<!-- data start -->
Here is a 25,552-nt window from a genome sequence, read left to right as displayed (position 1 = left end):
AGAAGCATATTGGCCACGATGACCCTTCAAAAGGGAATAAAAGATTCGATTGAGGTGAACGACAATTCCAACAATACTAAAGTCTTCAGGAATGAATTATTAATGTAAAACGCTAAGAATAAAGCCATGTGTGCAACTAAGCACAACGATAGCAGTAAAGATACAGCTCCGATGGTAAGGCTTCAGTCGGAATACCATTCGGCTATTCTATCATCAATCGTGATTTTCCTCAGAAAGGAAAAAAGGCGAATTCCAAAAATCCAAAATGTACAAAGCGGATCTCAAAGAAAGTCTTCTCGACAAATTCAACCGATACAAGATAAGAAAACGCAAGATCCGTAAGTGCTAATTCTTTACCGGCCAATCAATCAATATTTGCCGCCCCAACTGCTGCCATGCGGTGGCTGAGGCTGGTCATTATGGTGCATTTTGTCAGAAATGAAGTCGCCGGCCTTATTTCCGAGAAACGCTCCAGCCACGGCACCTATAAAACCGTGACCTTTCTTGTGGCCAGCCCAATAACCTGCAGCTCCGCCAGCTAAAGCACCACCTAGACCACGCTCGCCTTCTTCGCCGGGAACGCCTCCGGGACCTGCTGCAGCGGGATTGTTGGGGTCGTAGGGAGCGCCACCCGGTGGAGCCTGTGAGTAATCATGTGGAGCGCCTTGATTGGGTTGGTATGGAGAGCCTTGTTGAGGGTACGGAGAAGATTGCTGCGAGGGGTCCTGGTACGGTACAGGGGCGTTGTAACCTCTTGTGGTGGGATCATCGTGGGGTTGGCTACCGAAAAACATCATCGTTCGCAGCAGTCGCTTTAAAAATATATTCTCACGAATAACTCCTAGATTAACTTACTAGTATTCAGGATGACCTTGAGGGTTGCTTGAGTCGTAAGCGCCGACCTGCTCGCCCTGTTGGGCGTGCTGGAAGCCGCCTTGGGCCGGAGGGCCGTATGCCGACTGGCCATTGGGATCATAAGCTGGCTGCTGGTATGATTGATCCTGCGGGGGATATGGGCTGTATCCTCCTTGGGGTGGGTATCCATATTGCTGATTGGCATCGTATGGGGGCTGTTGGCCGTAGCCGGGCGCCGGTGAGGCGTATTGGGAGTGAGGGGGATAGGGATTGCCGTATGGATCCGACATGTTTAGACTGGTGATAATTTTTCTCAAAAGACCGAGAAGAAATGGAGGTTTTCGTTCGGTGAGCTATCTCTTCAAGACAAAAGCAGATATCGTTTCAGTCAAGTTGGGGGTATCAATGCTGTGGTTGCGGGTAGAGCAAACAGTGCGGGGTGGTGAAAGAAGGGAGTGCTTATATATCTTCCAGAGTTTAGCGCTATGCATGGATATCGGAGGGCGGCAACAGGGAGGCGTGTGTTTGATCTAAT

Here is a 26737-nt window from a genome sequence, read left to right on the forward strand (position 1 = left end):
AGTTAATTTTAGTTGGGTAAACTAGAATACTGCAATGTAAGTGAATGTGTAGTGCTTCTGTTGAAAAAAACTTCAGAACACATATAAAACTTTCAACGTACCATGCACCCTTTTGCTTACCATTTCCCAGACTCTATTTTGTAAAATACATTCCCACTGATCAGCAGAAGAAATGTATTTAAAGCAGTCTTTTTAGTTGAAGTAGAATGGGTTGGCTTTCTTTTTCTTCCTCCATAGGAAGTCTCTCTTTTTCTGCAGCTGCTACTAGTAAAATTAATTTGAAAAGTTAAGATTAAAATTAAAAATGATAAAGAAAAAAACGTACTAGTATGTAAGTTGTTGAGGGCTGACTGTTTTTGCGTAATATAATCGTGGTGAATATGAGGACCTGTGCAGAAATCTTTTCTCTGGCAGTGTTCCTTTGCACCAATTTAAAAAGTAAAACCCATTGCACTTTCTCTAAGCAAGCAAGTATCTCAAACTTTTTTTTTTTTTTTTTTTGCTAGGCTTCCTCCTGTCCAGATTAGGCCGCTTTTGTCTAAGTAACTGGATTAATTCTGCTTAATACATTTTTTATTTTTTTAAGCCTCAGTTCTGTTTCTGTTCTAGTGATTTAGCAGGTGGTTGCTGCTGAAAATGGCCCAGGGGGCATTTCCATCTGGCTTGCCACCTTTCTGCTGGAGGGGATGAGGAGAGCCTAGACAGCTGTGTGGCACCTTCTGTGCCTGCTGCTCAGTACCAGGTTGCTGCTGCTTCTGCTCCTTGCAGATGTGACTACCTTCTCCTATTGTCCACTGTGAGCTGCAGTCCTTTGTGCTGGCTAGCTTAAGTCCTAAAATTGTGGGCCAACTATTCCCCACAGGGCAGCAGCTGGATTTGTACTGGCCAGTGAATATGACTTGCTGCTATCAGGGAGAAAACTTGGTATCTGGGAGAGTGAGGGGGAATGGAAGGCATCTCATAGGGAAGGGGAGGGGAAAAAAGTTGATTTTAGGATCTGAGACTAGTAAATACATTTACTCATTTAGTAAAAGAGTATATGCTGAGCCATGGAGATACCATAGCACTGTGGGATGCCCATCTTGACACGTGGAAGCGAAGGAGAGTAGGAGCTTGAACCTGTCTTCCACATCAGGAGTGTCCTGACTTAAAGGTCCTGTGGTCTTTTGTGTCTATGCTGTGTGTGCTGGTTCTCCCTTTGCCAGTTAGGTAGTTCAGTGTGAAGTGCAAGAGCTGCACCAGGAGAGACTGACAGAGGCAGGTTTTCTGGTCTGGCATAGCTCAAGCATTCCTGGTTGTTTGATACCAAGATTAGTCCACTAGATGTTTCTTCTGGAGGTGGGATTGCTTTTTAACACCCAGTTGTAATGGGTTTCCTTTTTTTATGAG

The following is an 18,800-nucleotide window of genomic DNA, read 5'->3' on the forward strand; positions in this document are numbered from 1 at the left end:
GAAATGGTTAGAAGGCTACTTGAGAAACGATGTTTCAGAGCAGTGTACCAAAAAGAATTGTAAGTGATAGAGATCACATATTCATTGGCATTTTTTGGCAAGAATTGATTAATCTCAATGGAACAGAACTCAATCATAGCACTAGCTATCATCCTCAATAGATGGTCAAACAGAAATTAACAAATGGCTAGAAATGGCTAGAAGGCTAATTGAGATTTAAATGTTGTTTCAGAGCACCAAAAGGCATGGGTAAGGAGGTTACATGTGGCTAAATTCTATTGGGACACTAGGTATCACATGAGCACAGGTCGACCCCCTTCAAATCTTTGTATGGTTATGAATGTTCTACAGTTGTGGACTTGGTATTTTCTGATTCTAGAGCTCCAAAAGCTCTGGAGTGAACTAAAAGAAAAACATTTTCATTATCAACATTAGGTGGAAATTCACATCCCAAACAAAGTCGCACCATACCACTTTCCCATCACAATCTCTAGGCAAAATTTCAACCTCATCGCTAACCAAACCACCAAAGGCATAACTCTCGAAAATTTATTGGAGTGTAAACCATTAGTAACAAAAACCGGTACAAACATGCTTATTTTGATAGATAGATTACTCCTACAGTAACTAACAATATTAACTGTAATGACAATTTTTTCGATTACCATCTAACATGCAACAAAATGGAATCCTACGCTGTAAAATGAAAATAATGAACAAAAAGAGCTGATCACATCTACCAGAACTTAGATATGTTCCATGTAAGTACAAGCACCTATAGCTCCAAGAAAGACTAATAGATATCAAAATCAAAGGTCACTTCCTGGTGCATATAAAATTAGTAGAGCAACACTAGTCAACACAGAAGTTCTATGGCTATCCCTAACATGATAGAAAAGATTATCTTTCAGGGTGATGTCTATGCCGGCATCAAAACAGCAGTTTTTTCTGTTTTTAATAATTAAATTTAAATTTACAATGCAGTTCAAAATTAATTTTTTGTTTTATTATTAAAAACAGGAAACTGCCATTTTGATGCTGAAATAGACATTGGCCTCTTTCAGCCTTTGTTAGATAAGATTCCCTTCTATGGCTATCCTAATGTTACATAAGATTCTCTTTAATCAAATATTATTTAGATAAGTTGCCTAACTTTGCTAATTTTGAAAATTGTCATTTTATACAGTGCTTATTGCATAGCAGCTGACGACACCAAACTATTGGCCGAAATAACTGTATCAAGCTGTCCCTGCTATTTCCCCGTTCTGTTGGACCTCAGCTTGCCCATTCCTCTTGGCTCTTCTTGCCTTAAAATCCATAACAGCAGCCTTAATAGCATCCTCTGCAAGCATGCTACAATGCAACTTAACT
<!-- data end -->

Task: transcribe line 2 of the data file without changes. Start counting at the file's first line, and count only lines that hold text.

AGAAGCATATTGGCCACGATGACCCTTCAAAAGGGAATAAAAGATTCGATTGAGGTGAACGACAATTCCAACAATACTAAAGTCTTCAGGAATGAATTATTAATGTAAAACGCTAAGAATAAAGCCATGTGTGCAACTAAGCACAACGATAGCAGTAAAGATACAGCTCCGATGGTAAGGCTTCAGTCGGAATACCATTCGGCTATTCTATCATCAATCGTGATTTTCCTCAGAAAGGAAAAAAGGCGAATTCCAAAAATCCAAAATGTACAAAGCGGATCTCAAAGAAAGTCTTCTCGACAAATTCAACCGATACAAGATAAGAAAACGCAAGATCCGTAAGTGCTAATTCTTTACCGGCCAATCAATCAATATTTGCCGCCCCAACTGCTGCCATGCGGTGGCTGAGGCTGGTCATTATGGTGCATTTTGTCAGAAATGAAGTCGCCGGCCTTATTTCCGAGAAACGCTCCAGCCACGGCACCTATAAAACCGTGACCTTTCTTGTGGCCAGCCCAATAACCTGCAGCTCCGCCAGCTAAAGCACCACCTAGACCACGCTCGCCTTCTTCGCCGGGAACGCCTCCGGGACCTGCTGCAGCGGGATTGTTGGGGTCGTAGGGAGCGCCACCCGGTGGAGCCTGTGAGTAATCATGTGGAGCGCCTTGATTGGGTTGGTATGGAGAGCCTTGTTGAGGGTACGGAGAAGATTGCTGCGAGGGGTCCTGGTACGGTACAGGGGCGTTGTAACCTCTTGTGGTGGGATCATCGTGGGGTTGGCTACCGAAAAACATCATCGTTCGCAGCAGTCGCTTTAAAAATATATTCTCACGAATAACTCCTAGATTAACTTACTAGTATTCAGGATGACCTTGAGGGTTGCTTGAGTCGTAAGCGCCGACCTGCTCGCCCTGTTGGGCGTGCTGGAAGCCGCCTTGGGCCGGAGGGCCGTATGCCGACTGGCCATTGGGATCATAAGCTGGCTGCTGGTATGATTGATCCTGCGGGGGATATGGGCTGTATCCTCCTTGGGGTGGGTATCCATATTGCTGATTGGCATCGTATGGGGGCTGTTGGCCGTAGCCGGGCGCCGGTGAGGCGTATTGGGAGTGAGGGGGATAGGGATTGCCGTATGGATCCGACATGTTTAGACTGGTGATAATTTTTCTCAAAAGACCGAGAAGAAATGGAGGTTTTCGTTCGGTGAGCTATCTCTTCAAGACAAAAGCAGATATCGTTTCAGTCAAGTTGGGGGTATCAATGCTGTGGTTGCGGGTAGAGCAAACAGTGCGGGGTGGTGAAAGAAGGGAGTGCTTATATATCTTCCAGAGTTTAGCGCTATGCATGGATATCGGAGGGCGGCAACAGGGAGGCGTGTGTTTGATCTAAT